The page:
Independence in and of itself is a political solution.
In reality independence is simply a change in juridical status, albeit a critical one to be sure, especially for the ruling elite. One of the causes of the current crisis in Kyrgyzstan is that the elite view themselves as newly empowered, which has stimulated corruption in and around the ruling family. At the same time the masses see independence as something of a trick.
For them, in the absence of institutional development, the only real difference in their lives is a change in psychological status, and the ephemeral benefits that it provides. Ethnic Kyrgyz may have initially believed that they have gained status from independence, by simply having their ethnic community join the list of sovereign states. But this perception of psychological empowerment is diminishing with time. Those who live in a country should feel some sort of stake in its future, or failing that, feel some hope for their own future or that of their children.
But the rulers and the ruled seem to tell time in different ways. Most people need the hope that things will improve either in their lifetime or that of their children. Those born in the Soviet Union were raised on a diet of “deferred gratification,” and all independence seems to have brought is a new version of the old dietary staple.
The leaders of Kyrgyzstan inherited pressing economic and social problems with independence, some breathing room to try and solve them, and a host of new symbolic weapons to use in their efforts to appease the population. Central to this was the myth that independence in and of itself would be a source of a better life for the citizens of Kyrgyzstan. However, after ten years of independence, the poor are growing poorer and recovery seems beyond their reach.
Kyrgyzstan would not be the first to experience state-collapse as a stage in the state-building process. There have been many failed states, particularly in Africa, states which preserve their de jure independence but are lawless or chaotic societies in which anarchy or civil unrest prevails.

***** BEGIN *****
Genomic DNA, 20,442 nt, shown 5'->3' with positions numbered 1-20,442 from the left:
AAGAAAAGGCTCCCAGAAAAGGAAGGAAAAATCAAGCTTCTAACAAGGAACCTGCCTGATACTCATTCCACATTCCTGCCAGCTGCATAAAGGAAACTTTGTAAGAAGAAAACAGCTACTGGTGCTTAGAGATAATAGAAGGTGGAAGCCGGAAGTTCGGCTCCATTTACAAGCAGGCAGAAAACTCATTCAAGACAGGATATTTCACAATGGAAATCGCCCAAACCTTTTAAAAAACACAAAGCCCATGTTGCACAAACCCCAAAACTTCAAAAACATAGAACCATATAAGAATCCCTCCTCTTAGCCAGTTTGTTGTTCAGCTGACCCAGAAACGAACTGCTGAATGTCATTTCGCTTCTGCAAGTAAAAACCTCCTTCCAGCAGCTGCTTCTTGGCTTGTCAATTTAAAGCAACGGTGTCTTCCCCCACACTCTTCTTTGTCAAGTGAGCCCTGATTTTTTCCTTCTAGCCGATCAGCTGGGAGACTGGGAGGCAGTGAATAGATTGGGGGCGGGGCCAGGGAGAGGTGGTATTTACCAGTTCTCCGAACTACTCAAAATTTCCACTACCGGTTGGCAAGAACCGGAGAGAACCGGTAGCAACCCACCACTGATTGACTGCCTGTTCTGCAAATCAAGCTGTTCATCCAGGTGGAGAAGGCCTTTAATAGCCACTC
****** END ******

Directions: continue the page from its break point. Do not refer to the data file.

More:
Decolonization in Central Asia is becoming increasingly more reminiscent of what occurred in parts of sub-saharan Africa, where a number of states have spent the past forty years stepping backwards from the levels of development that characterized their country and its population at the time of independence or in the first decade after independence was achieved.
Assumption Two: Regional organizations can help solve common problems.
Weak states make weak partners, and organizations composed almost entirely of weak states are doomed to be ineffective. However, it is the very weakness of these states that has both been pushing them both to establish regional organizations to manage common threats and problems as well as hindering these organizations once they are established.
Kyrgyzstan has fallen particular victim to the failure of the Central Asian states to develop a new regional identity, a regional market or an effective regional security system.
All five Central Asian states share a common water system and long shared a common energy grid and highway system; and all of these are coming unraveled at considerable cost to all involved. Weaker states are still able to threaten the stability of their somewhat stronger neighbors. We saw this quite clearly in the late 1990s when armed Uzbek groups took refuge in Tajikistan (in particular fighters of the Islamic Movement of Uzbekistan who are allied with Juman Namangani) and then sneaked into the high mountains of Kyrgyzstan to get a better vantage point for forays into Uzbekistan’s Ferghana Valley.
The events of September 11 have helped spur the Central Asian states towards a more effective regional approach to try and solve the previously unhampered movement of international terrorist groups across the new national boundaries. It has yet to yield effective new initiatives for other regional security problems, such as narcotrafficking.